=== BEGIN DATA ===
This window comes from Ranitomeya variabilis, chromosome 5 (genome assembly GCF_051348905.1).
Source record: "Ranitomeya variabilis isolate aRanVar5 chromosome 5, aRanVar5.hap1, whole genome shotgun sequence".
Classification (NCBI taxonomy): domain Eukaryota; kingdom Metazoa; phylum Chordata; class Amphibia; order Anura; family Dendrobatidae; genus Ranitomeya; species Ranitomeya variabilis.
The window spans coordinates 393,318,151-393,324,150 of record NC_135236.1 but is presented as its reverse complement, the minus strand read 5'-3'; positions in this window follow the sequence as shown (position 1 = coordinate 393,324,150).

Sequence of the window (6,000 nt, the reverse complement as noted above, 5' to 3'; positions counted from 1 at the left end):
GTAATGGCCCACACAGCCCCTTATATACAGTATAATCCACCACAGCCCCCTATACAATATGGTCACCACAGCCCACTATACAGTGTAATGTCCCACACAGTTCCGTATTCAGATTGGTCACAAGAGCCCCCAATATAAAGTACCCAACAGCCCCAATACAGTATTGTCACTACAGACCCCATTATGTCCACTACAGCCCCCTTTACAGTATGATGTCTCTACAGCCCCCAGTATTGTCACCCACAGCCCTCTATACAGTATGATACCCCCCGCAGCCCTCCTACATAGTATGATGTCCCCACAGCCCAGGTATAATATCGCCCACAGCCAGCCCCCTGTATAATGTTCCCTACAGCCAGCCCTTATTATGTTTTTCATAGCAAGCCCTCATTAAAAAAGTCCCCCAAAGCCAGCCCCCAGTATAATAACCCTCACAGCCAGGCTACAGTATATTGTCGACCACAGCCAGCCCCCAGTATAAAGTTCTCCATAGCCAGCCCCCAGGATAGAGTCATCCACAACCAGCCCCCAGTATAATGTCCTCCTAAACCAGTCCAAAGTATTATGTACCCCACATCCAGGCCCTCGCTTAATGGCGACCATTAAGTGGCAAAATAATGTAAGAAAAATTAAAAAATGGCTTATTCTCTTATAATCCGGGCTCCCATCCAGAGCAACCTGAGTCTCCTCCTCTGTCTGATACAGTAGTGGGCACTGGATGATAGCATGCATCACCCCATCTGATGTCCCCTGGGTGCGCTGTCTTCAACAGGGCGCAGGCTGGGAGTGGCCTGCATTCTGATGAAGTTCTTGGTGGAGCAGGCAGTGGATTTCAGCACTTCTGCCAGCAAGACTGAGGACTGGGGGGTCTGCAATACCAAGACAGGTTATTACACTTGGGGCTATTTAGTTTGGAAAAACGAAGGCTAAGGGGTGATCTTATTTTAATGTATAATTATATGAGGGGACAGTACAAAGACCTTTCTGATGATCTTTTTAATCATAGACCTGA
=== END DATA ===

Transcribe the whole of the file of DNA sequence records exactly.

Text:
This window comes from Ranitomeya variabilis, chromosome 5 (genome assembly GCF_051348905.1).
Source record: "Ranitomeya variabilis isolate aRanVar5 chromosome 5, aRanVar5.hap1, whole genome shotgun sequence".
Classification (NCBI taxonomy): domain Eukaryota; kingdom Metazoa; phylum Chordata; class Amphibia; order Anura; family Dendrobatidae; genus Ranitomeya; species Ranitomeya variabilis.
The window spans coordinates 393,318,151-393,324,150 of record NC_135236.1 but is presented as its reverse complement, the minus strand read 5'-3'; positions in this window follow the sequence as shown (position 1 = coordinate 393,324,150).

Sequence of the window (6,000 nt, the reverse complement as noted above, 5' to 3'; positions counted from 1 at the left end):
GTAATGGCCCACACAGCCCCTTATATACAGTATAATCCACCACAGCCCCCTATACAATATGGTCACCACAGCCCACTATACAGTGTAATGTCCCACACAGTTCCGTATTCAGATTGGTCACAAGAGCCCCCAATATAAAGTACCCAACAGCCCCAATACAGTATTGTCACTACAGACCCCATTATGTCCACTACAGCCCCCTTTACAGTATGATGTCTCTACAGCCCCCAGTATTGTCACCCACAGCCCTCTATACAGTATGATACCCCCCGCAGCCCTCCTACATAGTATGATGTCCCCACAGCCCAGGTATAATATCGCCCACAGCCAGCCCCCTGTATAATGTTCCCTACAGCCAGCCCTTATTATGTTTTTCATAGCAAGCCCTCATTAAAAAAGTCCCCCAAAGCCAGCCCCCAGTATAATAACCCTCACAGCCAGGCTACAGTATATTGTCGACCACAGCCAGCCCCCAGTATAAAGTTCTCCATAGCCAGCCCCCAGGATAGAGTCATCCACAACCAGCCCCCAGTATAATGTCCTCCTAAACCAGTCCAAAGTATTATGTACCCCACATCCAGGCCCTCGCTTAATGGCGACCATTAAGTGGCAAAATAATGTAAGAAAAATTAAAAAATGGCTTATTCTCTTATAATCCGGGCTCCCATCCAGAGCAACCTGAGTCTCCTCCTCTGTCTGATACAGTAGTGGGCACTGGATGATAGCATGCATCACCCCATCTGATGTCCCCTGGGTGCGCTGTCTTCAACAGGGCGCAGGCTGGGAGTGGCCTGCATTCTGATGAAGTTCTTGGTGGAGCAGGCAGTGGATTTCAGCACTTCTGCCAGCAAGACTGAGGACTGGGGGGTCTGCAATACCAAGACAGGTTATTACACTTGGGGCTATTTAGTTTGGAAAAACGAAGGCTAAGGGGTGATCTTATTTTAATGTATAATTATATGAGGGGACAGTACAAAGACCTTTCTGATGATCTTTTTAATCATAGACCTGA